test between it itnd a loreign Power, I re
gret that it should have been ihought ue;
cessary not only to go into the hi.,tor3 of
our faults upon this question, but also to
cen -uie our diplomaie controver-irs % ith
other Pou ers. The gentlea.an (alt. Bid
(ie) had alluded to our btaseii g and
talk exciting the ridicule of foreign Powers,
and had evean gone back to the last war
u ith Great firitain, and said we hma. cote
Out of it - i to t gainig a single poitin, or,
at least ha nn, adil all the points of eI
troversy "adjourned over." I cannot Tee
with what propriety these things are now
[Mr. Biddle was understood to explain
that he meant to illustrate the propriety of
only taking such groundsai first, as would
be maintained and enforced, ifa conflict
Mr. P. continued. and said he was wil
ling to forget the past, or, at least, whett
a critical controversy was pending between
us and a foreign Power, he rather desired
to cover over the faults of the country than
to expose them to the gaze of the world.
I have been taught from tmy mother's
chanher by exaRmaples drawn from Holy
% rit, to dread Heaven's aveng-itnt curse
pronounced irpon that son who uncotered
the nakedaess of his parent, But I pase
over these matters and propose to exam,
ine the hill. The first section gir es powet
to the President to call out the tilitia. the
Army and the Navy. in certain comtain ,en
ces that may Lappetn. lit the esve of ac
inal invasion," he now has this power by
the existing law. But a new contingency
is no%% to be created, and that i-, in case
Great Britain should attempt to *-enforce
exclusive jurisdiction" over the disptted
territory, by -force of armq." This is a
new and distinet power, as defined itn this
section, and makes .a point in legislation,
The second section proposes "that, in the
event of actual invasion of the U. States
by any foreiun power, or orimmaninetit dan
ger of stch in'. asion discovered, in his ithe
President'sj opinion, to exist,'' then,nud in
that case, the President is clothed with
powerto enlist a regular army,with tw*enty
new refatnents, or nie;arlh 20.000 men- I
contend that this is a dangerouq power to
be placed in the hands of any man. l"omf
what 1 know of the present Presidi-t. I
wouid as sooni trust hint Is t y , an I ever
saw. lie is cautious, and Is nature is
pacific; but it is a dangerous precedent to
allow any Chief MAtgiatratc to be ihe sole
judge of the contingency and necessity for
creating at one step. a standing army of
20J,(K) met. The Constitution has made
Congress the judge of the necessity for.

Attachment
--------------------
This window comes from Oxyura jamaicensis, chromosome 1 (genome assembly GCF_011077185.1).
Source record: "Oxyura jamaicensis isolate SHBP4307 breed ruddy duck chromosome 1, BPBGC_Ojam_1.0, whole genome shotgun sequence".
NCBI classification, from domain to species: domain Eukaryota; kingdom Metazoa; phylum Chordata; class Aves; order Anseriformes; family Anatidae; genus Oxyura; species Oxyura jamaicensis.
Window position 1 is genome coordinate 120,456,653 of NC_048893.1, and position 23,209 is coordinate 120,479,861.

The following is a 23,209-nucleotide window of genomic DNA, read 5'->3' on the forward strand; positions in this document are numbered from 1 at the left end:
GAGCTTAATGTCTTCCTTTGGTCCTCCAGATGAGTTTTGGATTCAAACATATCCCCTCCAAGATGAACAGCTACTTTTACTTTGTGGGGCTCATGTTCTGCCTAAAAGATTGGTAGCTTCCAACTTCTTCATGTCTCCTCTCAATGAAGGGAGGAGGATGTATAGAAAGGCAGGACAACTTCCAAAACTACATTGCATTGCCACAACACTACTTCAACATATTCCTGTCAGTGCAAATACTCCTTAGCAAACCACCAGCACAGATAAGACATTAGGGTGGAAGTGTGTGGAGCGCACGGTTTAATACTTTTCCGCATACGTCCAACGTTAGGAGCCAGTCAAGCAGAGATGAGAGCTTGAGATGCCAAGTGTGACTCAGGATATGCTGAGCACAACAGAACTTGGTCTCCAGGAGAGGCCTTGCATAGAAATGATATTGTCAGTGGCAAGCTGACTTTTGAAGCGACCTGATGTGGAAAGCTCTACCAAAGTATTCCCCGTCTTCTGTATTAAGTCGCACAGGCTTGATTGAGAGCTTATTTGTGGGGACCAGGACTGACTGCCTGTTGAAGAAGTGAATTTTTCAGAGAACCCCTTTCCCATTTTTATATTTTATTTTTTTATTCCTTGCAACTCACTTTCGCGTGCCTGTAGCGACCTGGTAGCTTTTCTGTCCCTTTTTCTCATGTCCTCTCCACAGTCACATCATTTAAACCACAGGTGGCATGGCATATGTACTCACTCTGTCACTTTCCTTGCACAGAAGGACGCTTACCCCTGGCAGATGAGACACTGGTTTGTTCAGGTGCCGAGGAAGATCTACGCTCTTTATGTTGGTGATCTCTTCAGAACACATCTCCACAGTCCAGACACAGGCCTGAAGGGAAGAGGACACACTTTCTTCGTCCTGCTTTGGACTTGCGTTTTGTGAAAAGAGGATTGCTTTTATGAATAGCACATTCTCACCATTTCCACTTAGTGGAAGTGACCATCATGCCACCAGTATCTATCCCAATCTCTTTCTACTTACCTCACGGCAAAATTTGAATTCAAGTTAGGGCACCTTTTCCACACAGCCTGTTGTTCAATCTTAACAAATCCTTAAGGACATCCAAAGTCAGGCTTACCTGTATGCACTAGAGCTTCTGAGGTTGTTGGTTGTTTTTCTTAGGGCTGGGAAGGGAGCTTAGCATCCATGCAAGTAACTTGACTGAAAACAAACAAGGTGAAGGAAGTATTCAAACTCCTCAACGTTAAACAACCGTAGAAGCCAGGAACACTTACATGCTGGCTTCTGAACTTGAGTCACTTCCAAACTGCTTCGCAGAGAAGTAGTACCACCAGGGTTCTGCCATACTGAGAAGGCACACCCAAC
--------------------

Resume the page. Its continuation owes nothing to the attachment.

war, and we have no right to delegate, di
rectly or indirecily. any portion of that pow.
- or. -I have~ no ineal of ithorizint.he
Pretsi lent to take any sta'p thatmou oe
al'ter compel us to sanction that whbich ivill
force uts into a wvar. . Let its declard.itar
befo~re you raise such an army. .1 have
said that I do not fear to trust the present
Executive with military power, hut I am'i
a sworn enemy. of Executive -discretion
in any important mnatter that can be regn- -
lated by law. The precedeair of to-day,
becomnes the law of to-mnirow,-~ .Ad we
may have a prudnt exercise of aianger
otis power by a wise anti virituons PresL
den'; but let things change-let us.have
some futture hero with his laurels greeri.
from ahe plain of somto Talladega, Etmne
fan, or New Orleans-and then this. 'ry
precedenr, which you propose-to establish;.
will be quoted by himn as contnining~ the.
principle upon which he will ask .to hanve.
discretionary power over 'a condijional ar-.
my. which will he calle'd upon to -sustain-..
him in waving his sword triumphantly
above the prostrate liberties of his country.
A standing armny should neuer he-crea
ted except by Congress, and we shouhld be .
the sole judge. of the time and manner-or
its creation. If there should boea necessi
ny for it,'therecean be no diiety. . The
cotuntry can he defenaded until Congrese
Tcan be convened; and if. there should be
,tany such necessity for ?hi army,LCongrress
o ught to he conv ned. *Besides1 suppose
the Presidlent.wvere to call-for.evlistmnents
in the regtniar service; now, what wotild-be
the result? You wrould get none-but'the
very dIregs from the alleys of voniy:ites
forming a miserable band & ofirwe most iafe
rior soldiers. In a well fed soiiny-liks. -.
this, yota cannot get it .and.properdieruitsr:
in the regular sea vice ntil wve -shalrf lire.
actually declared war. and th-ousaods are
thtrown -out of their ordinar'y employinodnu
for support. Then you can cot a hate'ar-d
my of-oldiers, and not utntil then. I w auld'
ilfmtitely rather rely, in :he~ first onset, fdr~
deafencee, upon the regtular miliria-of the
c'ountry or upon Vohttmteers, thatn tuponanr
wetdtenly raised enlistments. It is;a mis..
take to suppose that, nder the w,.,.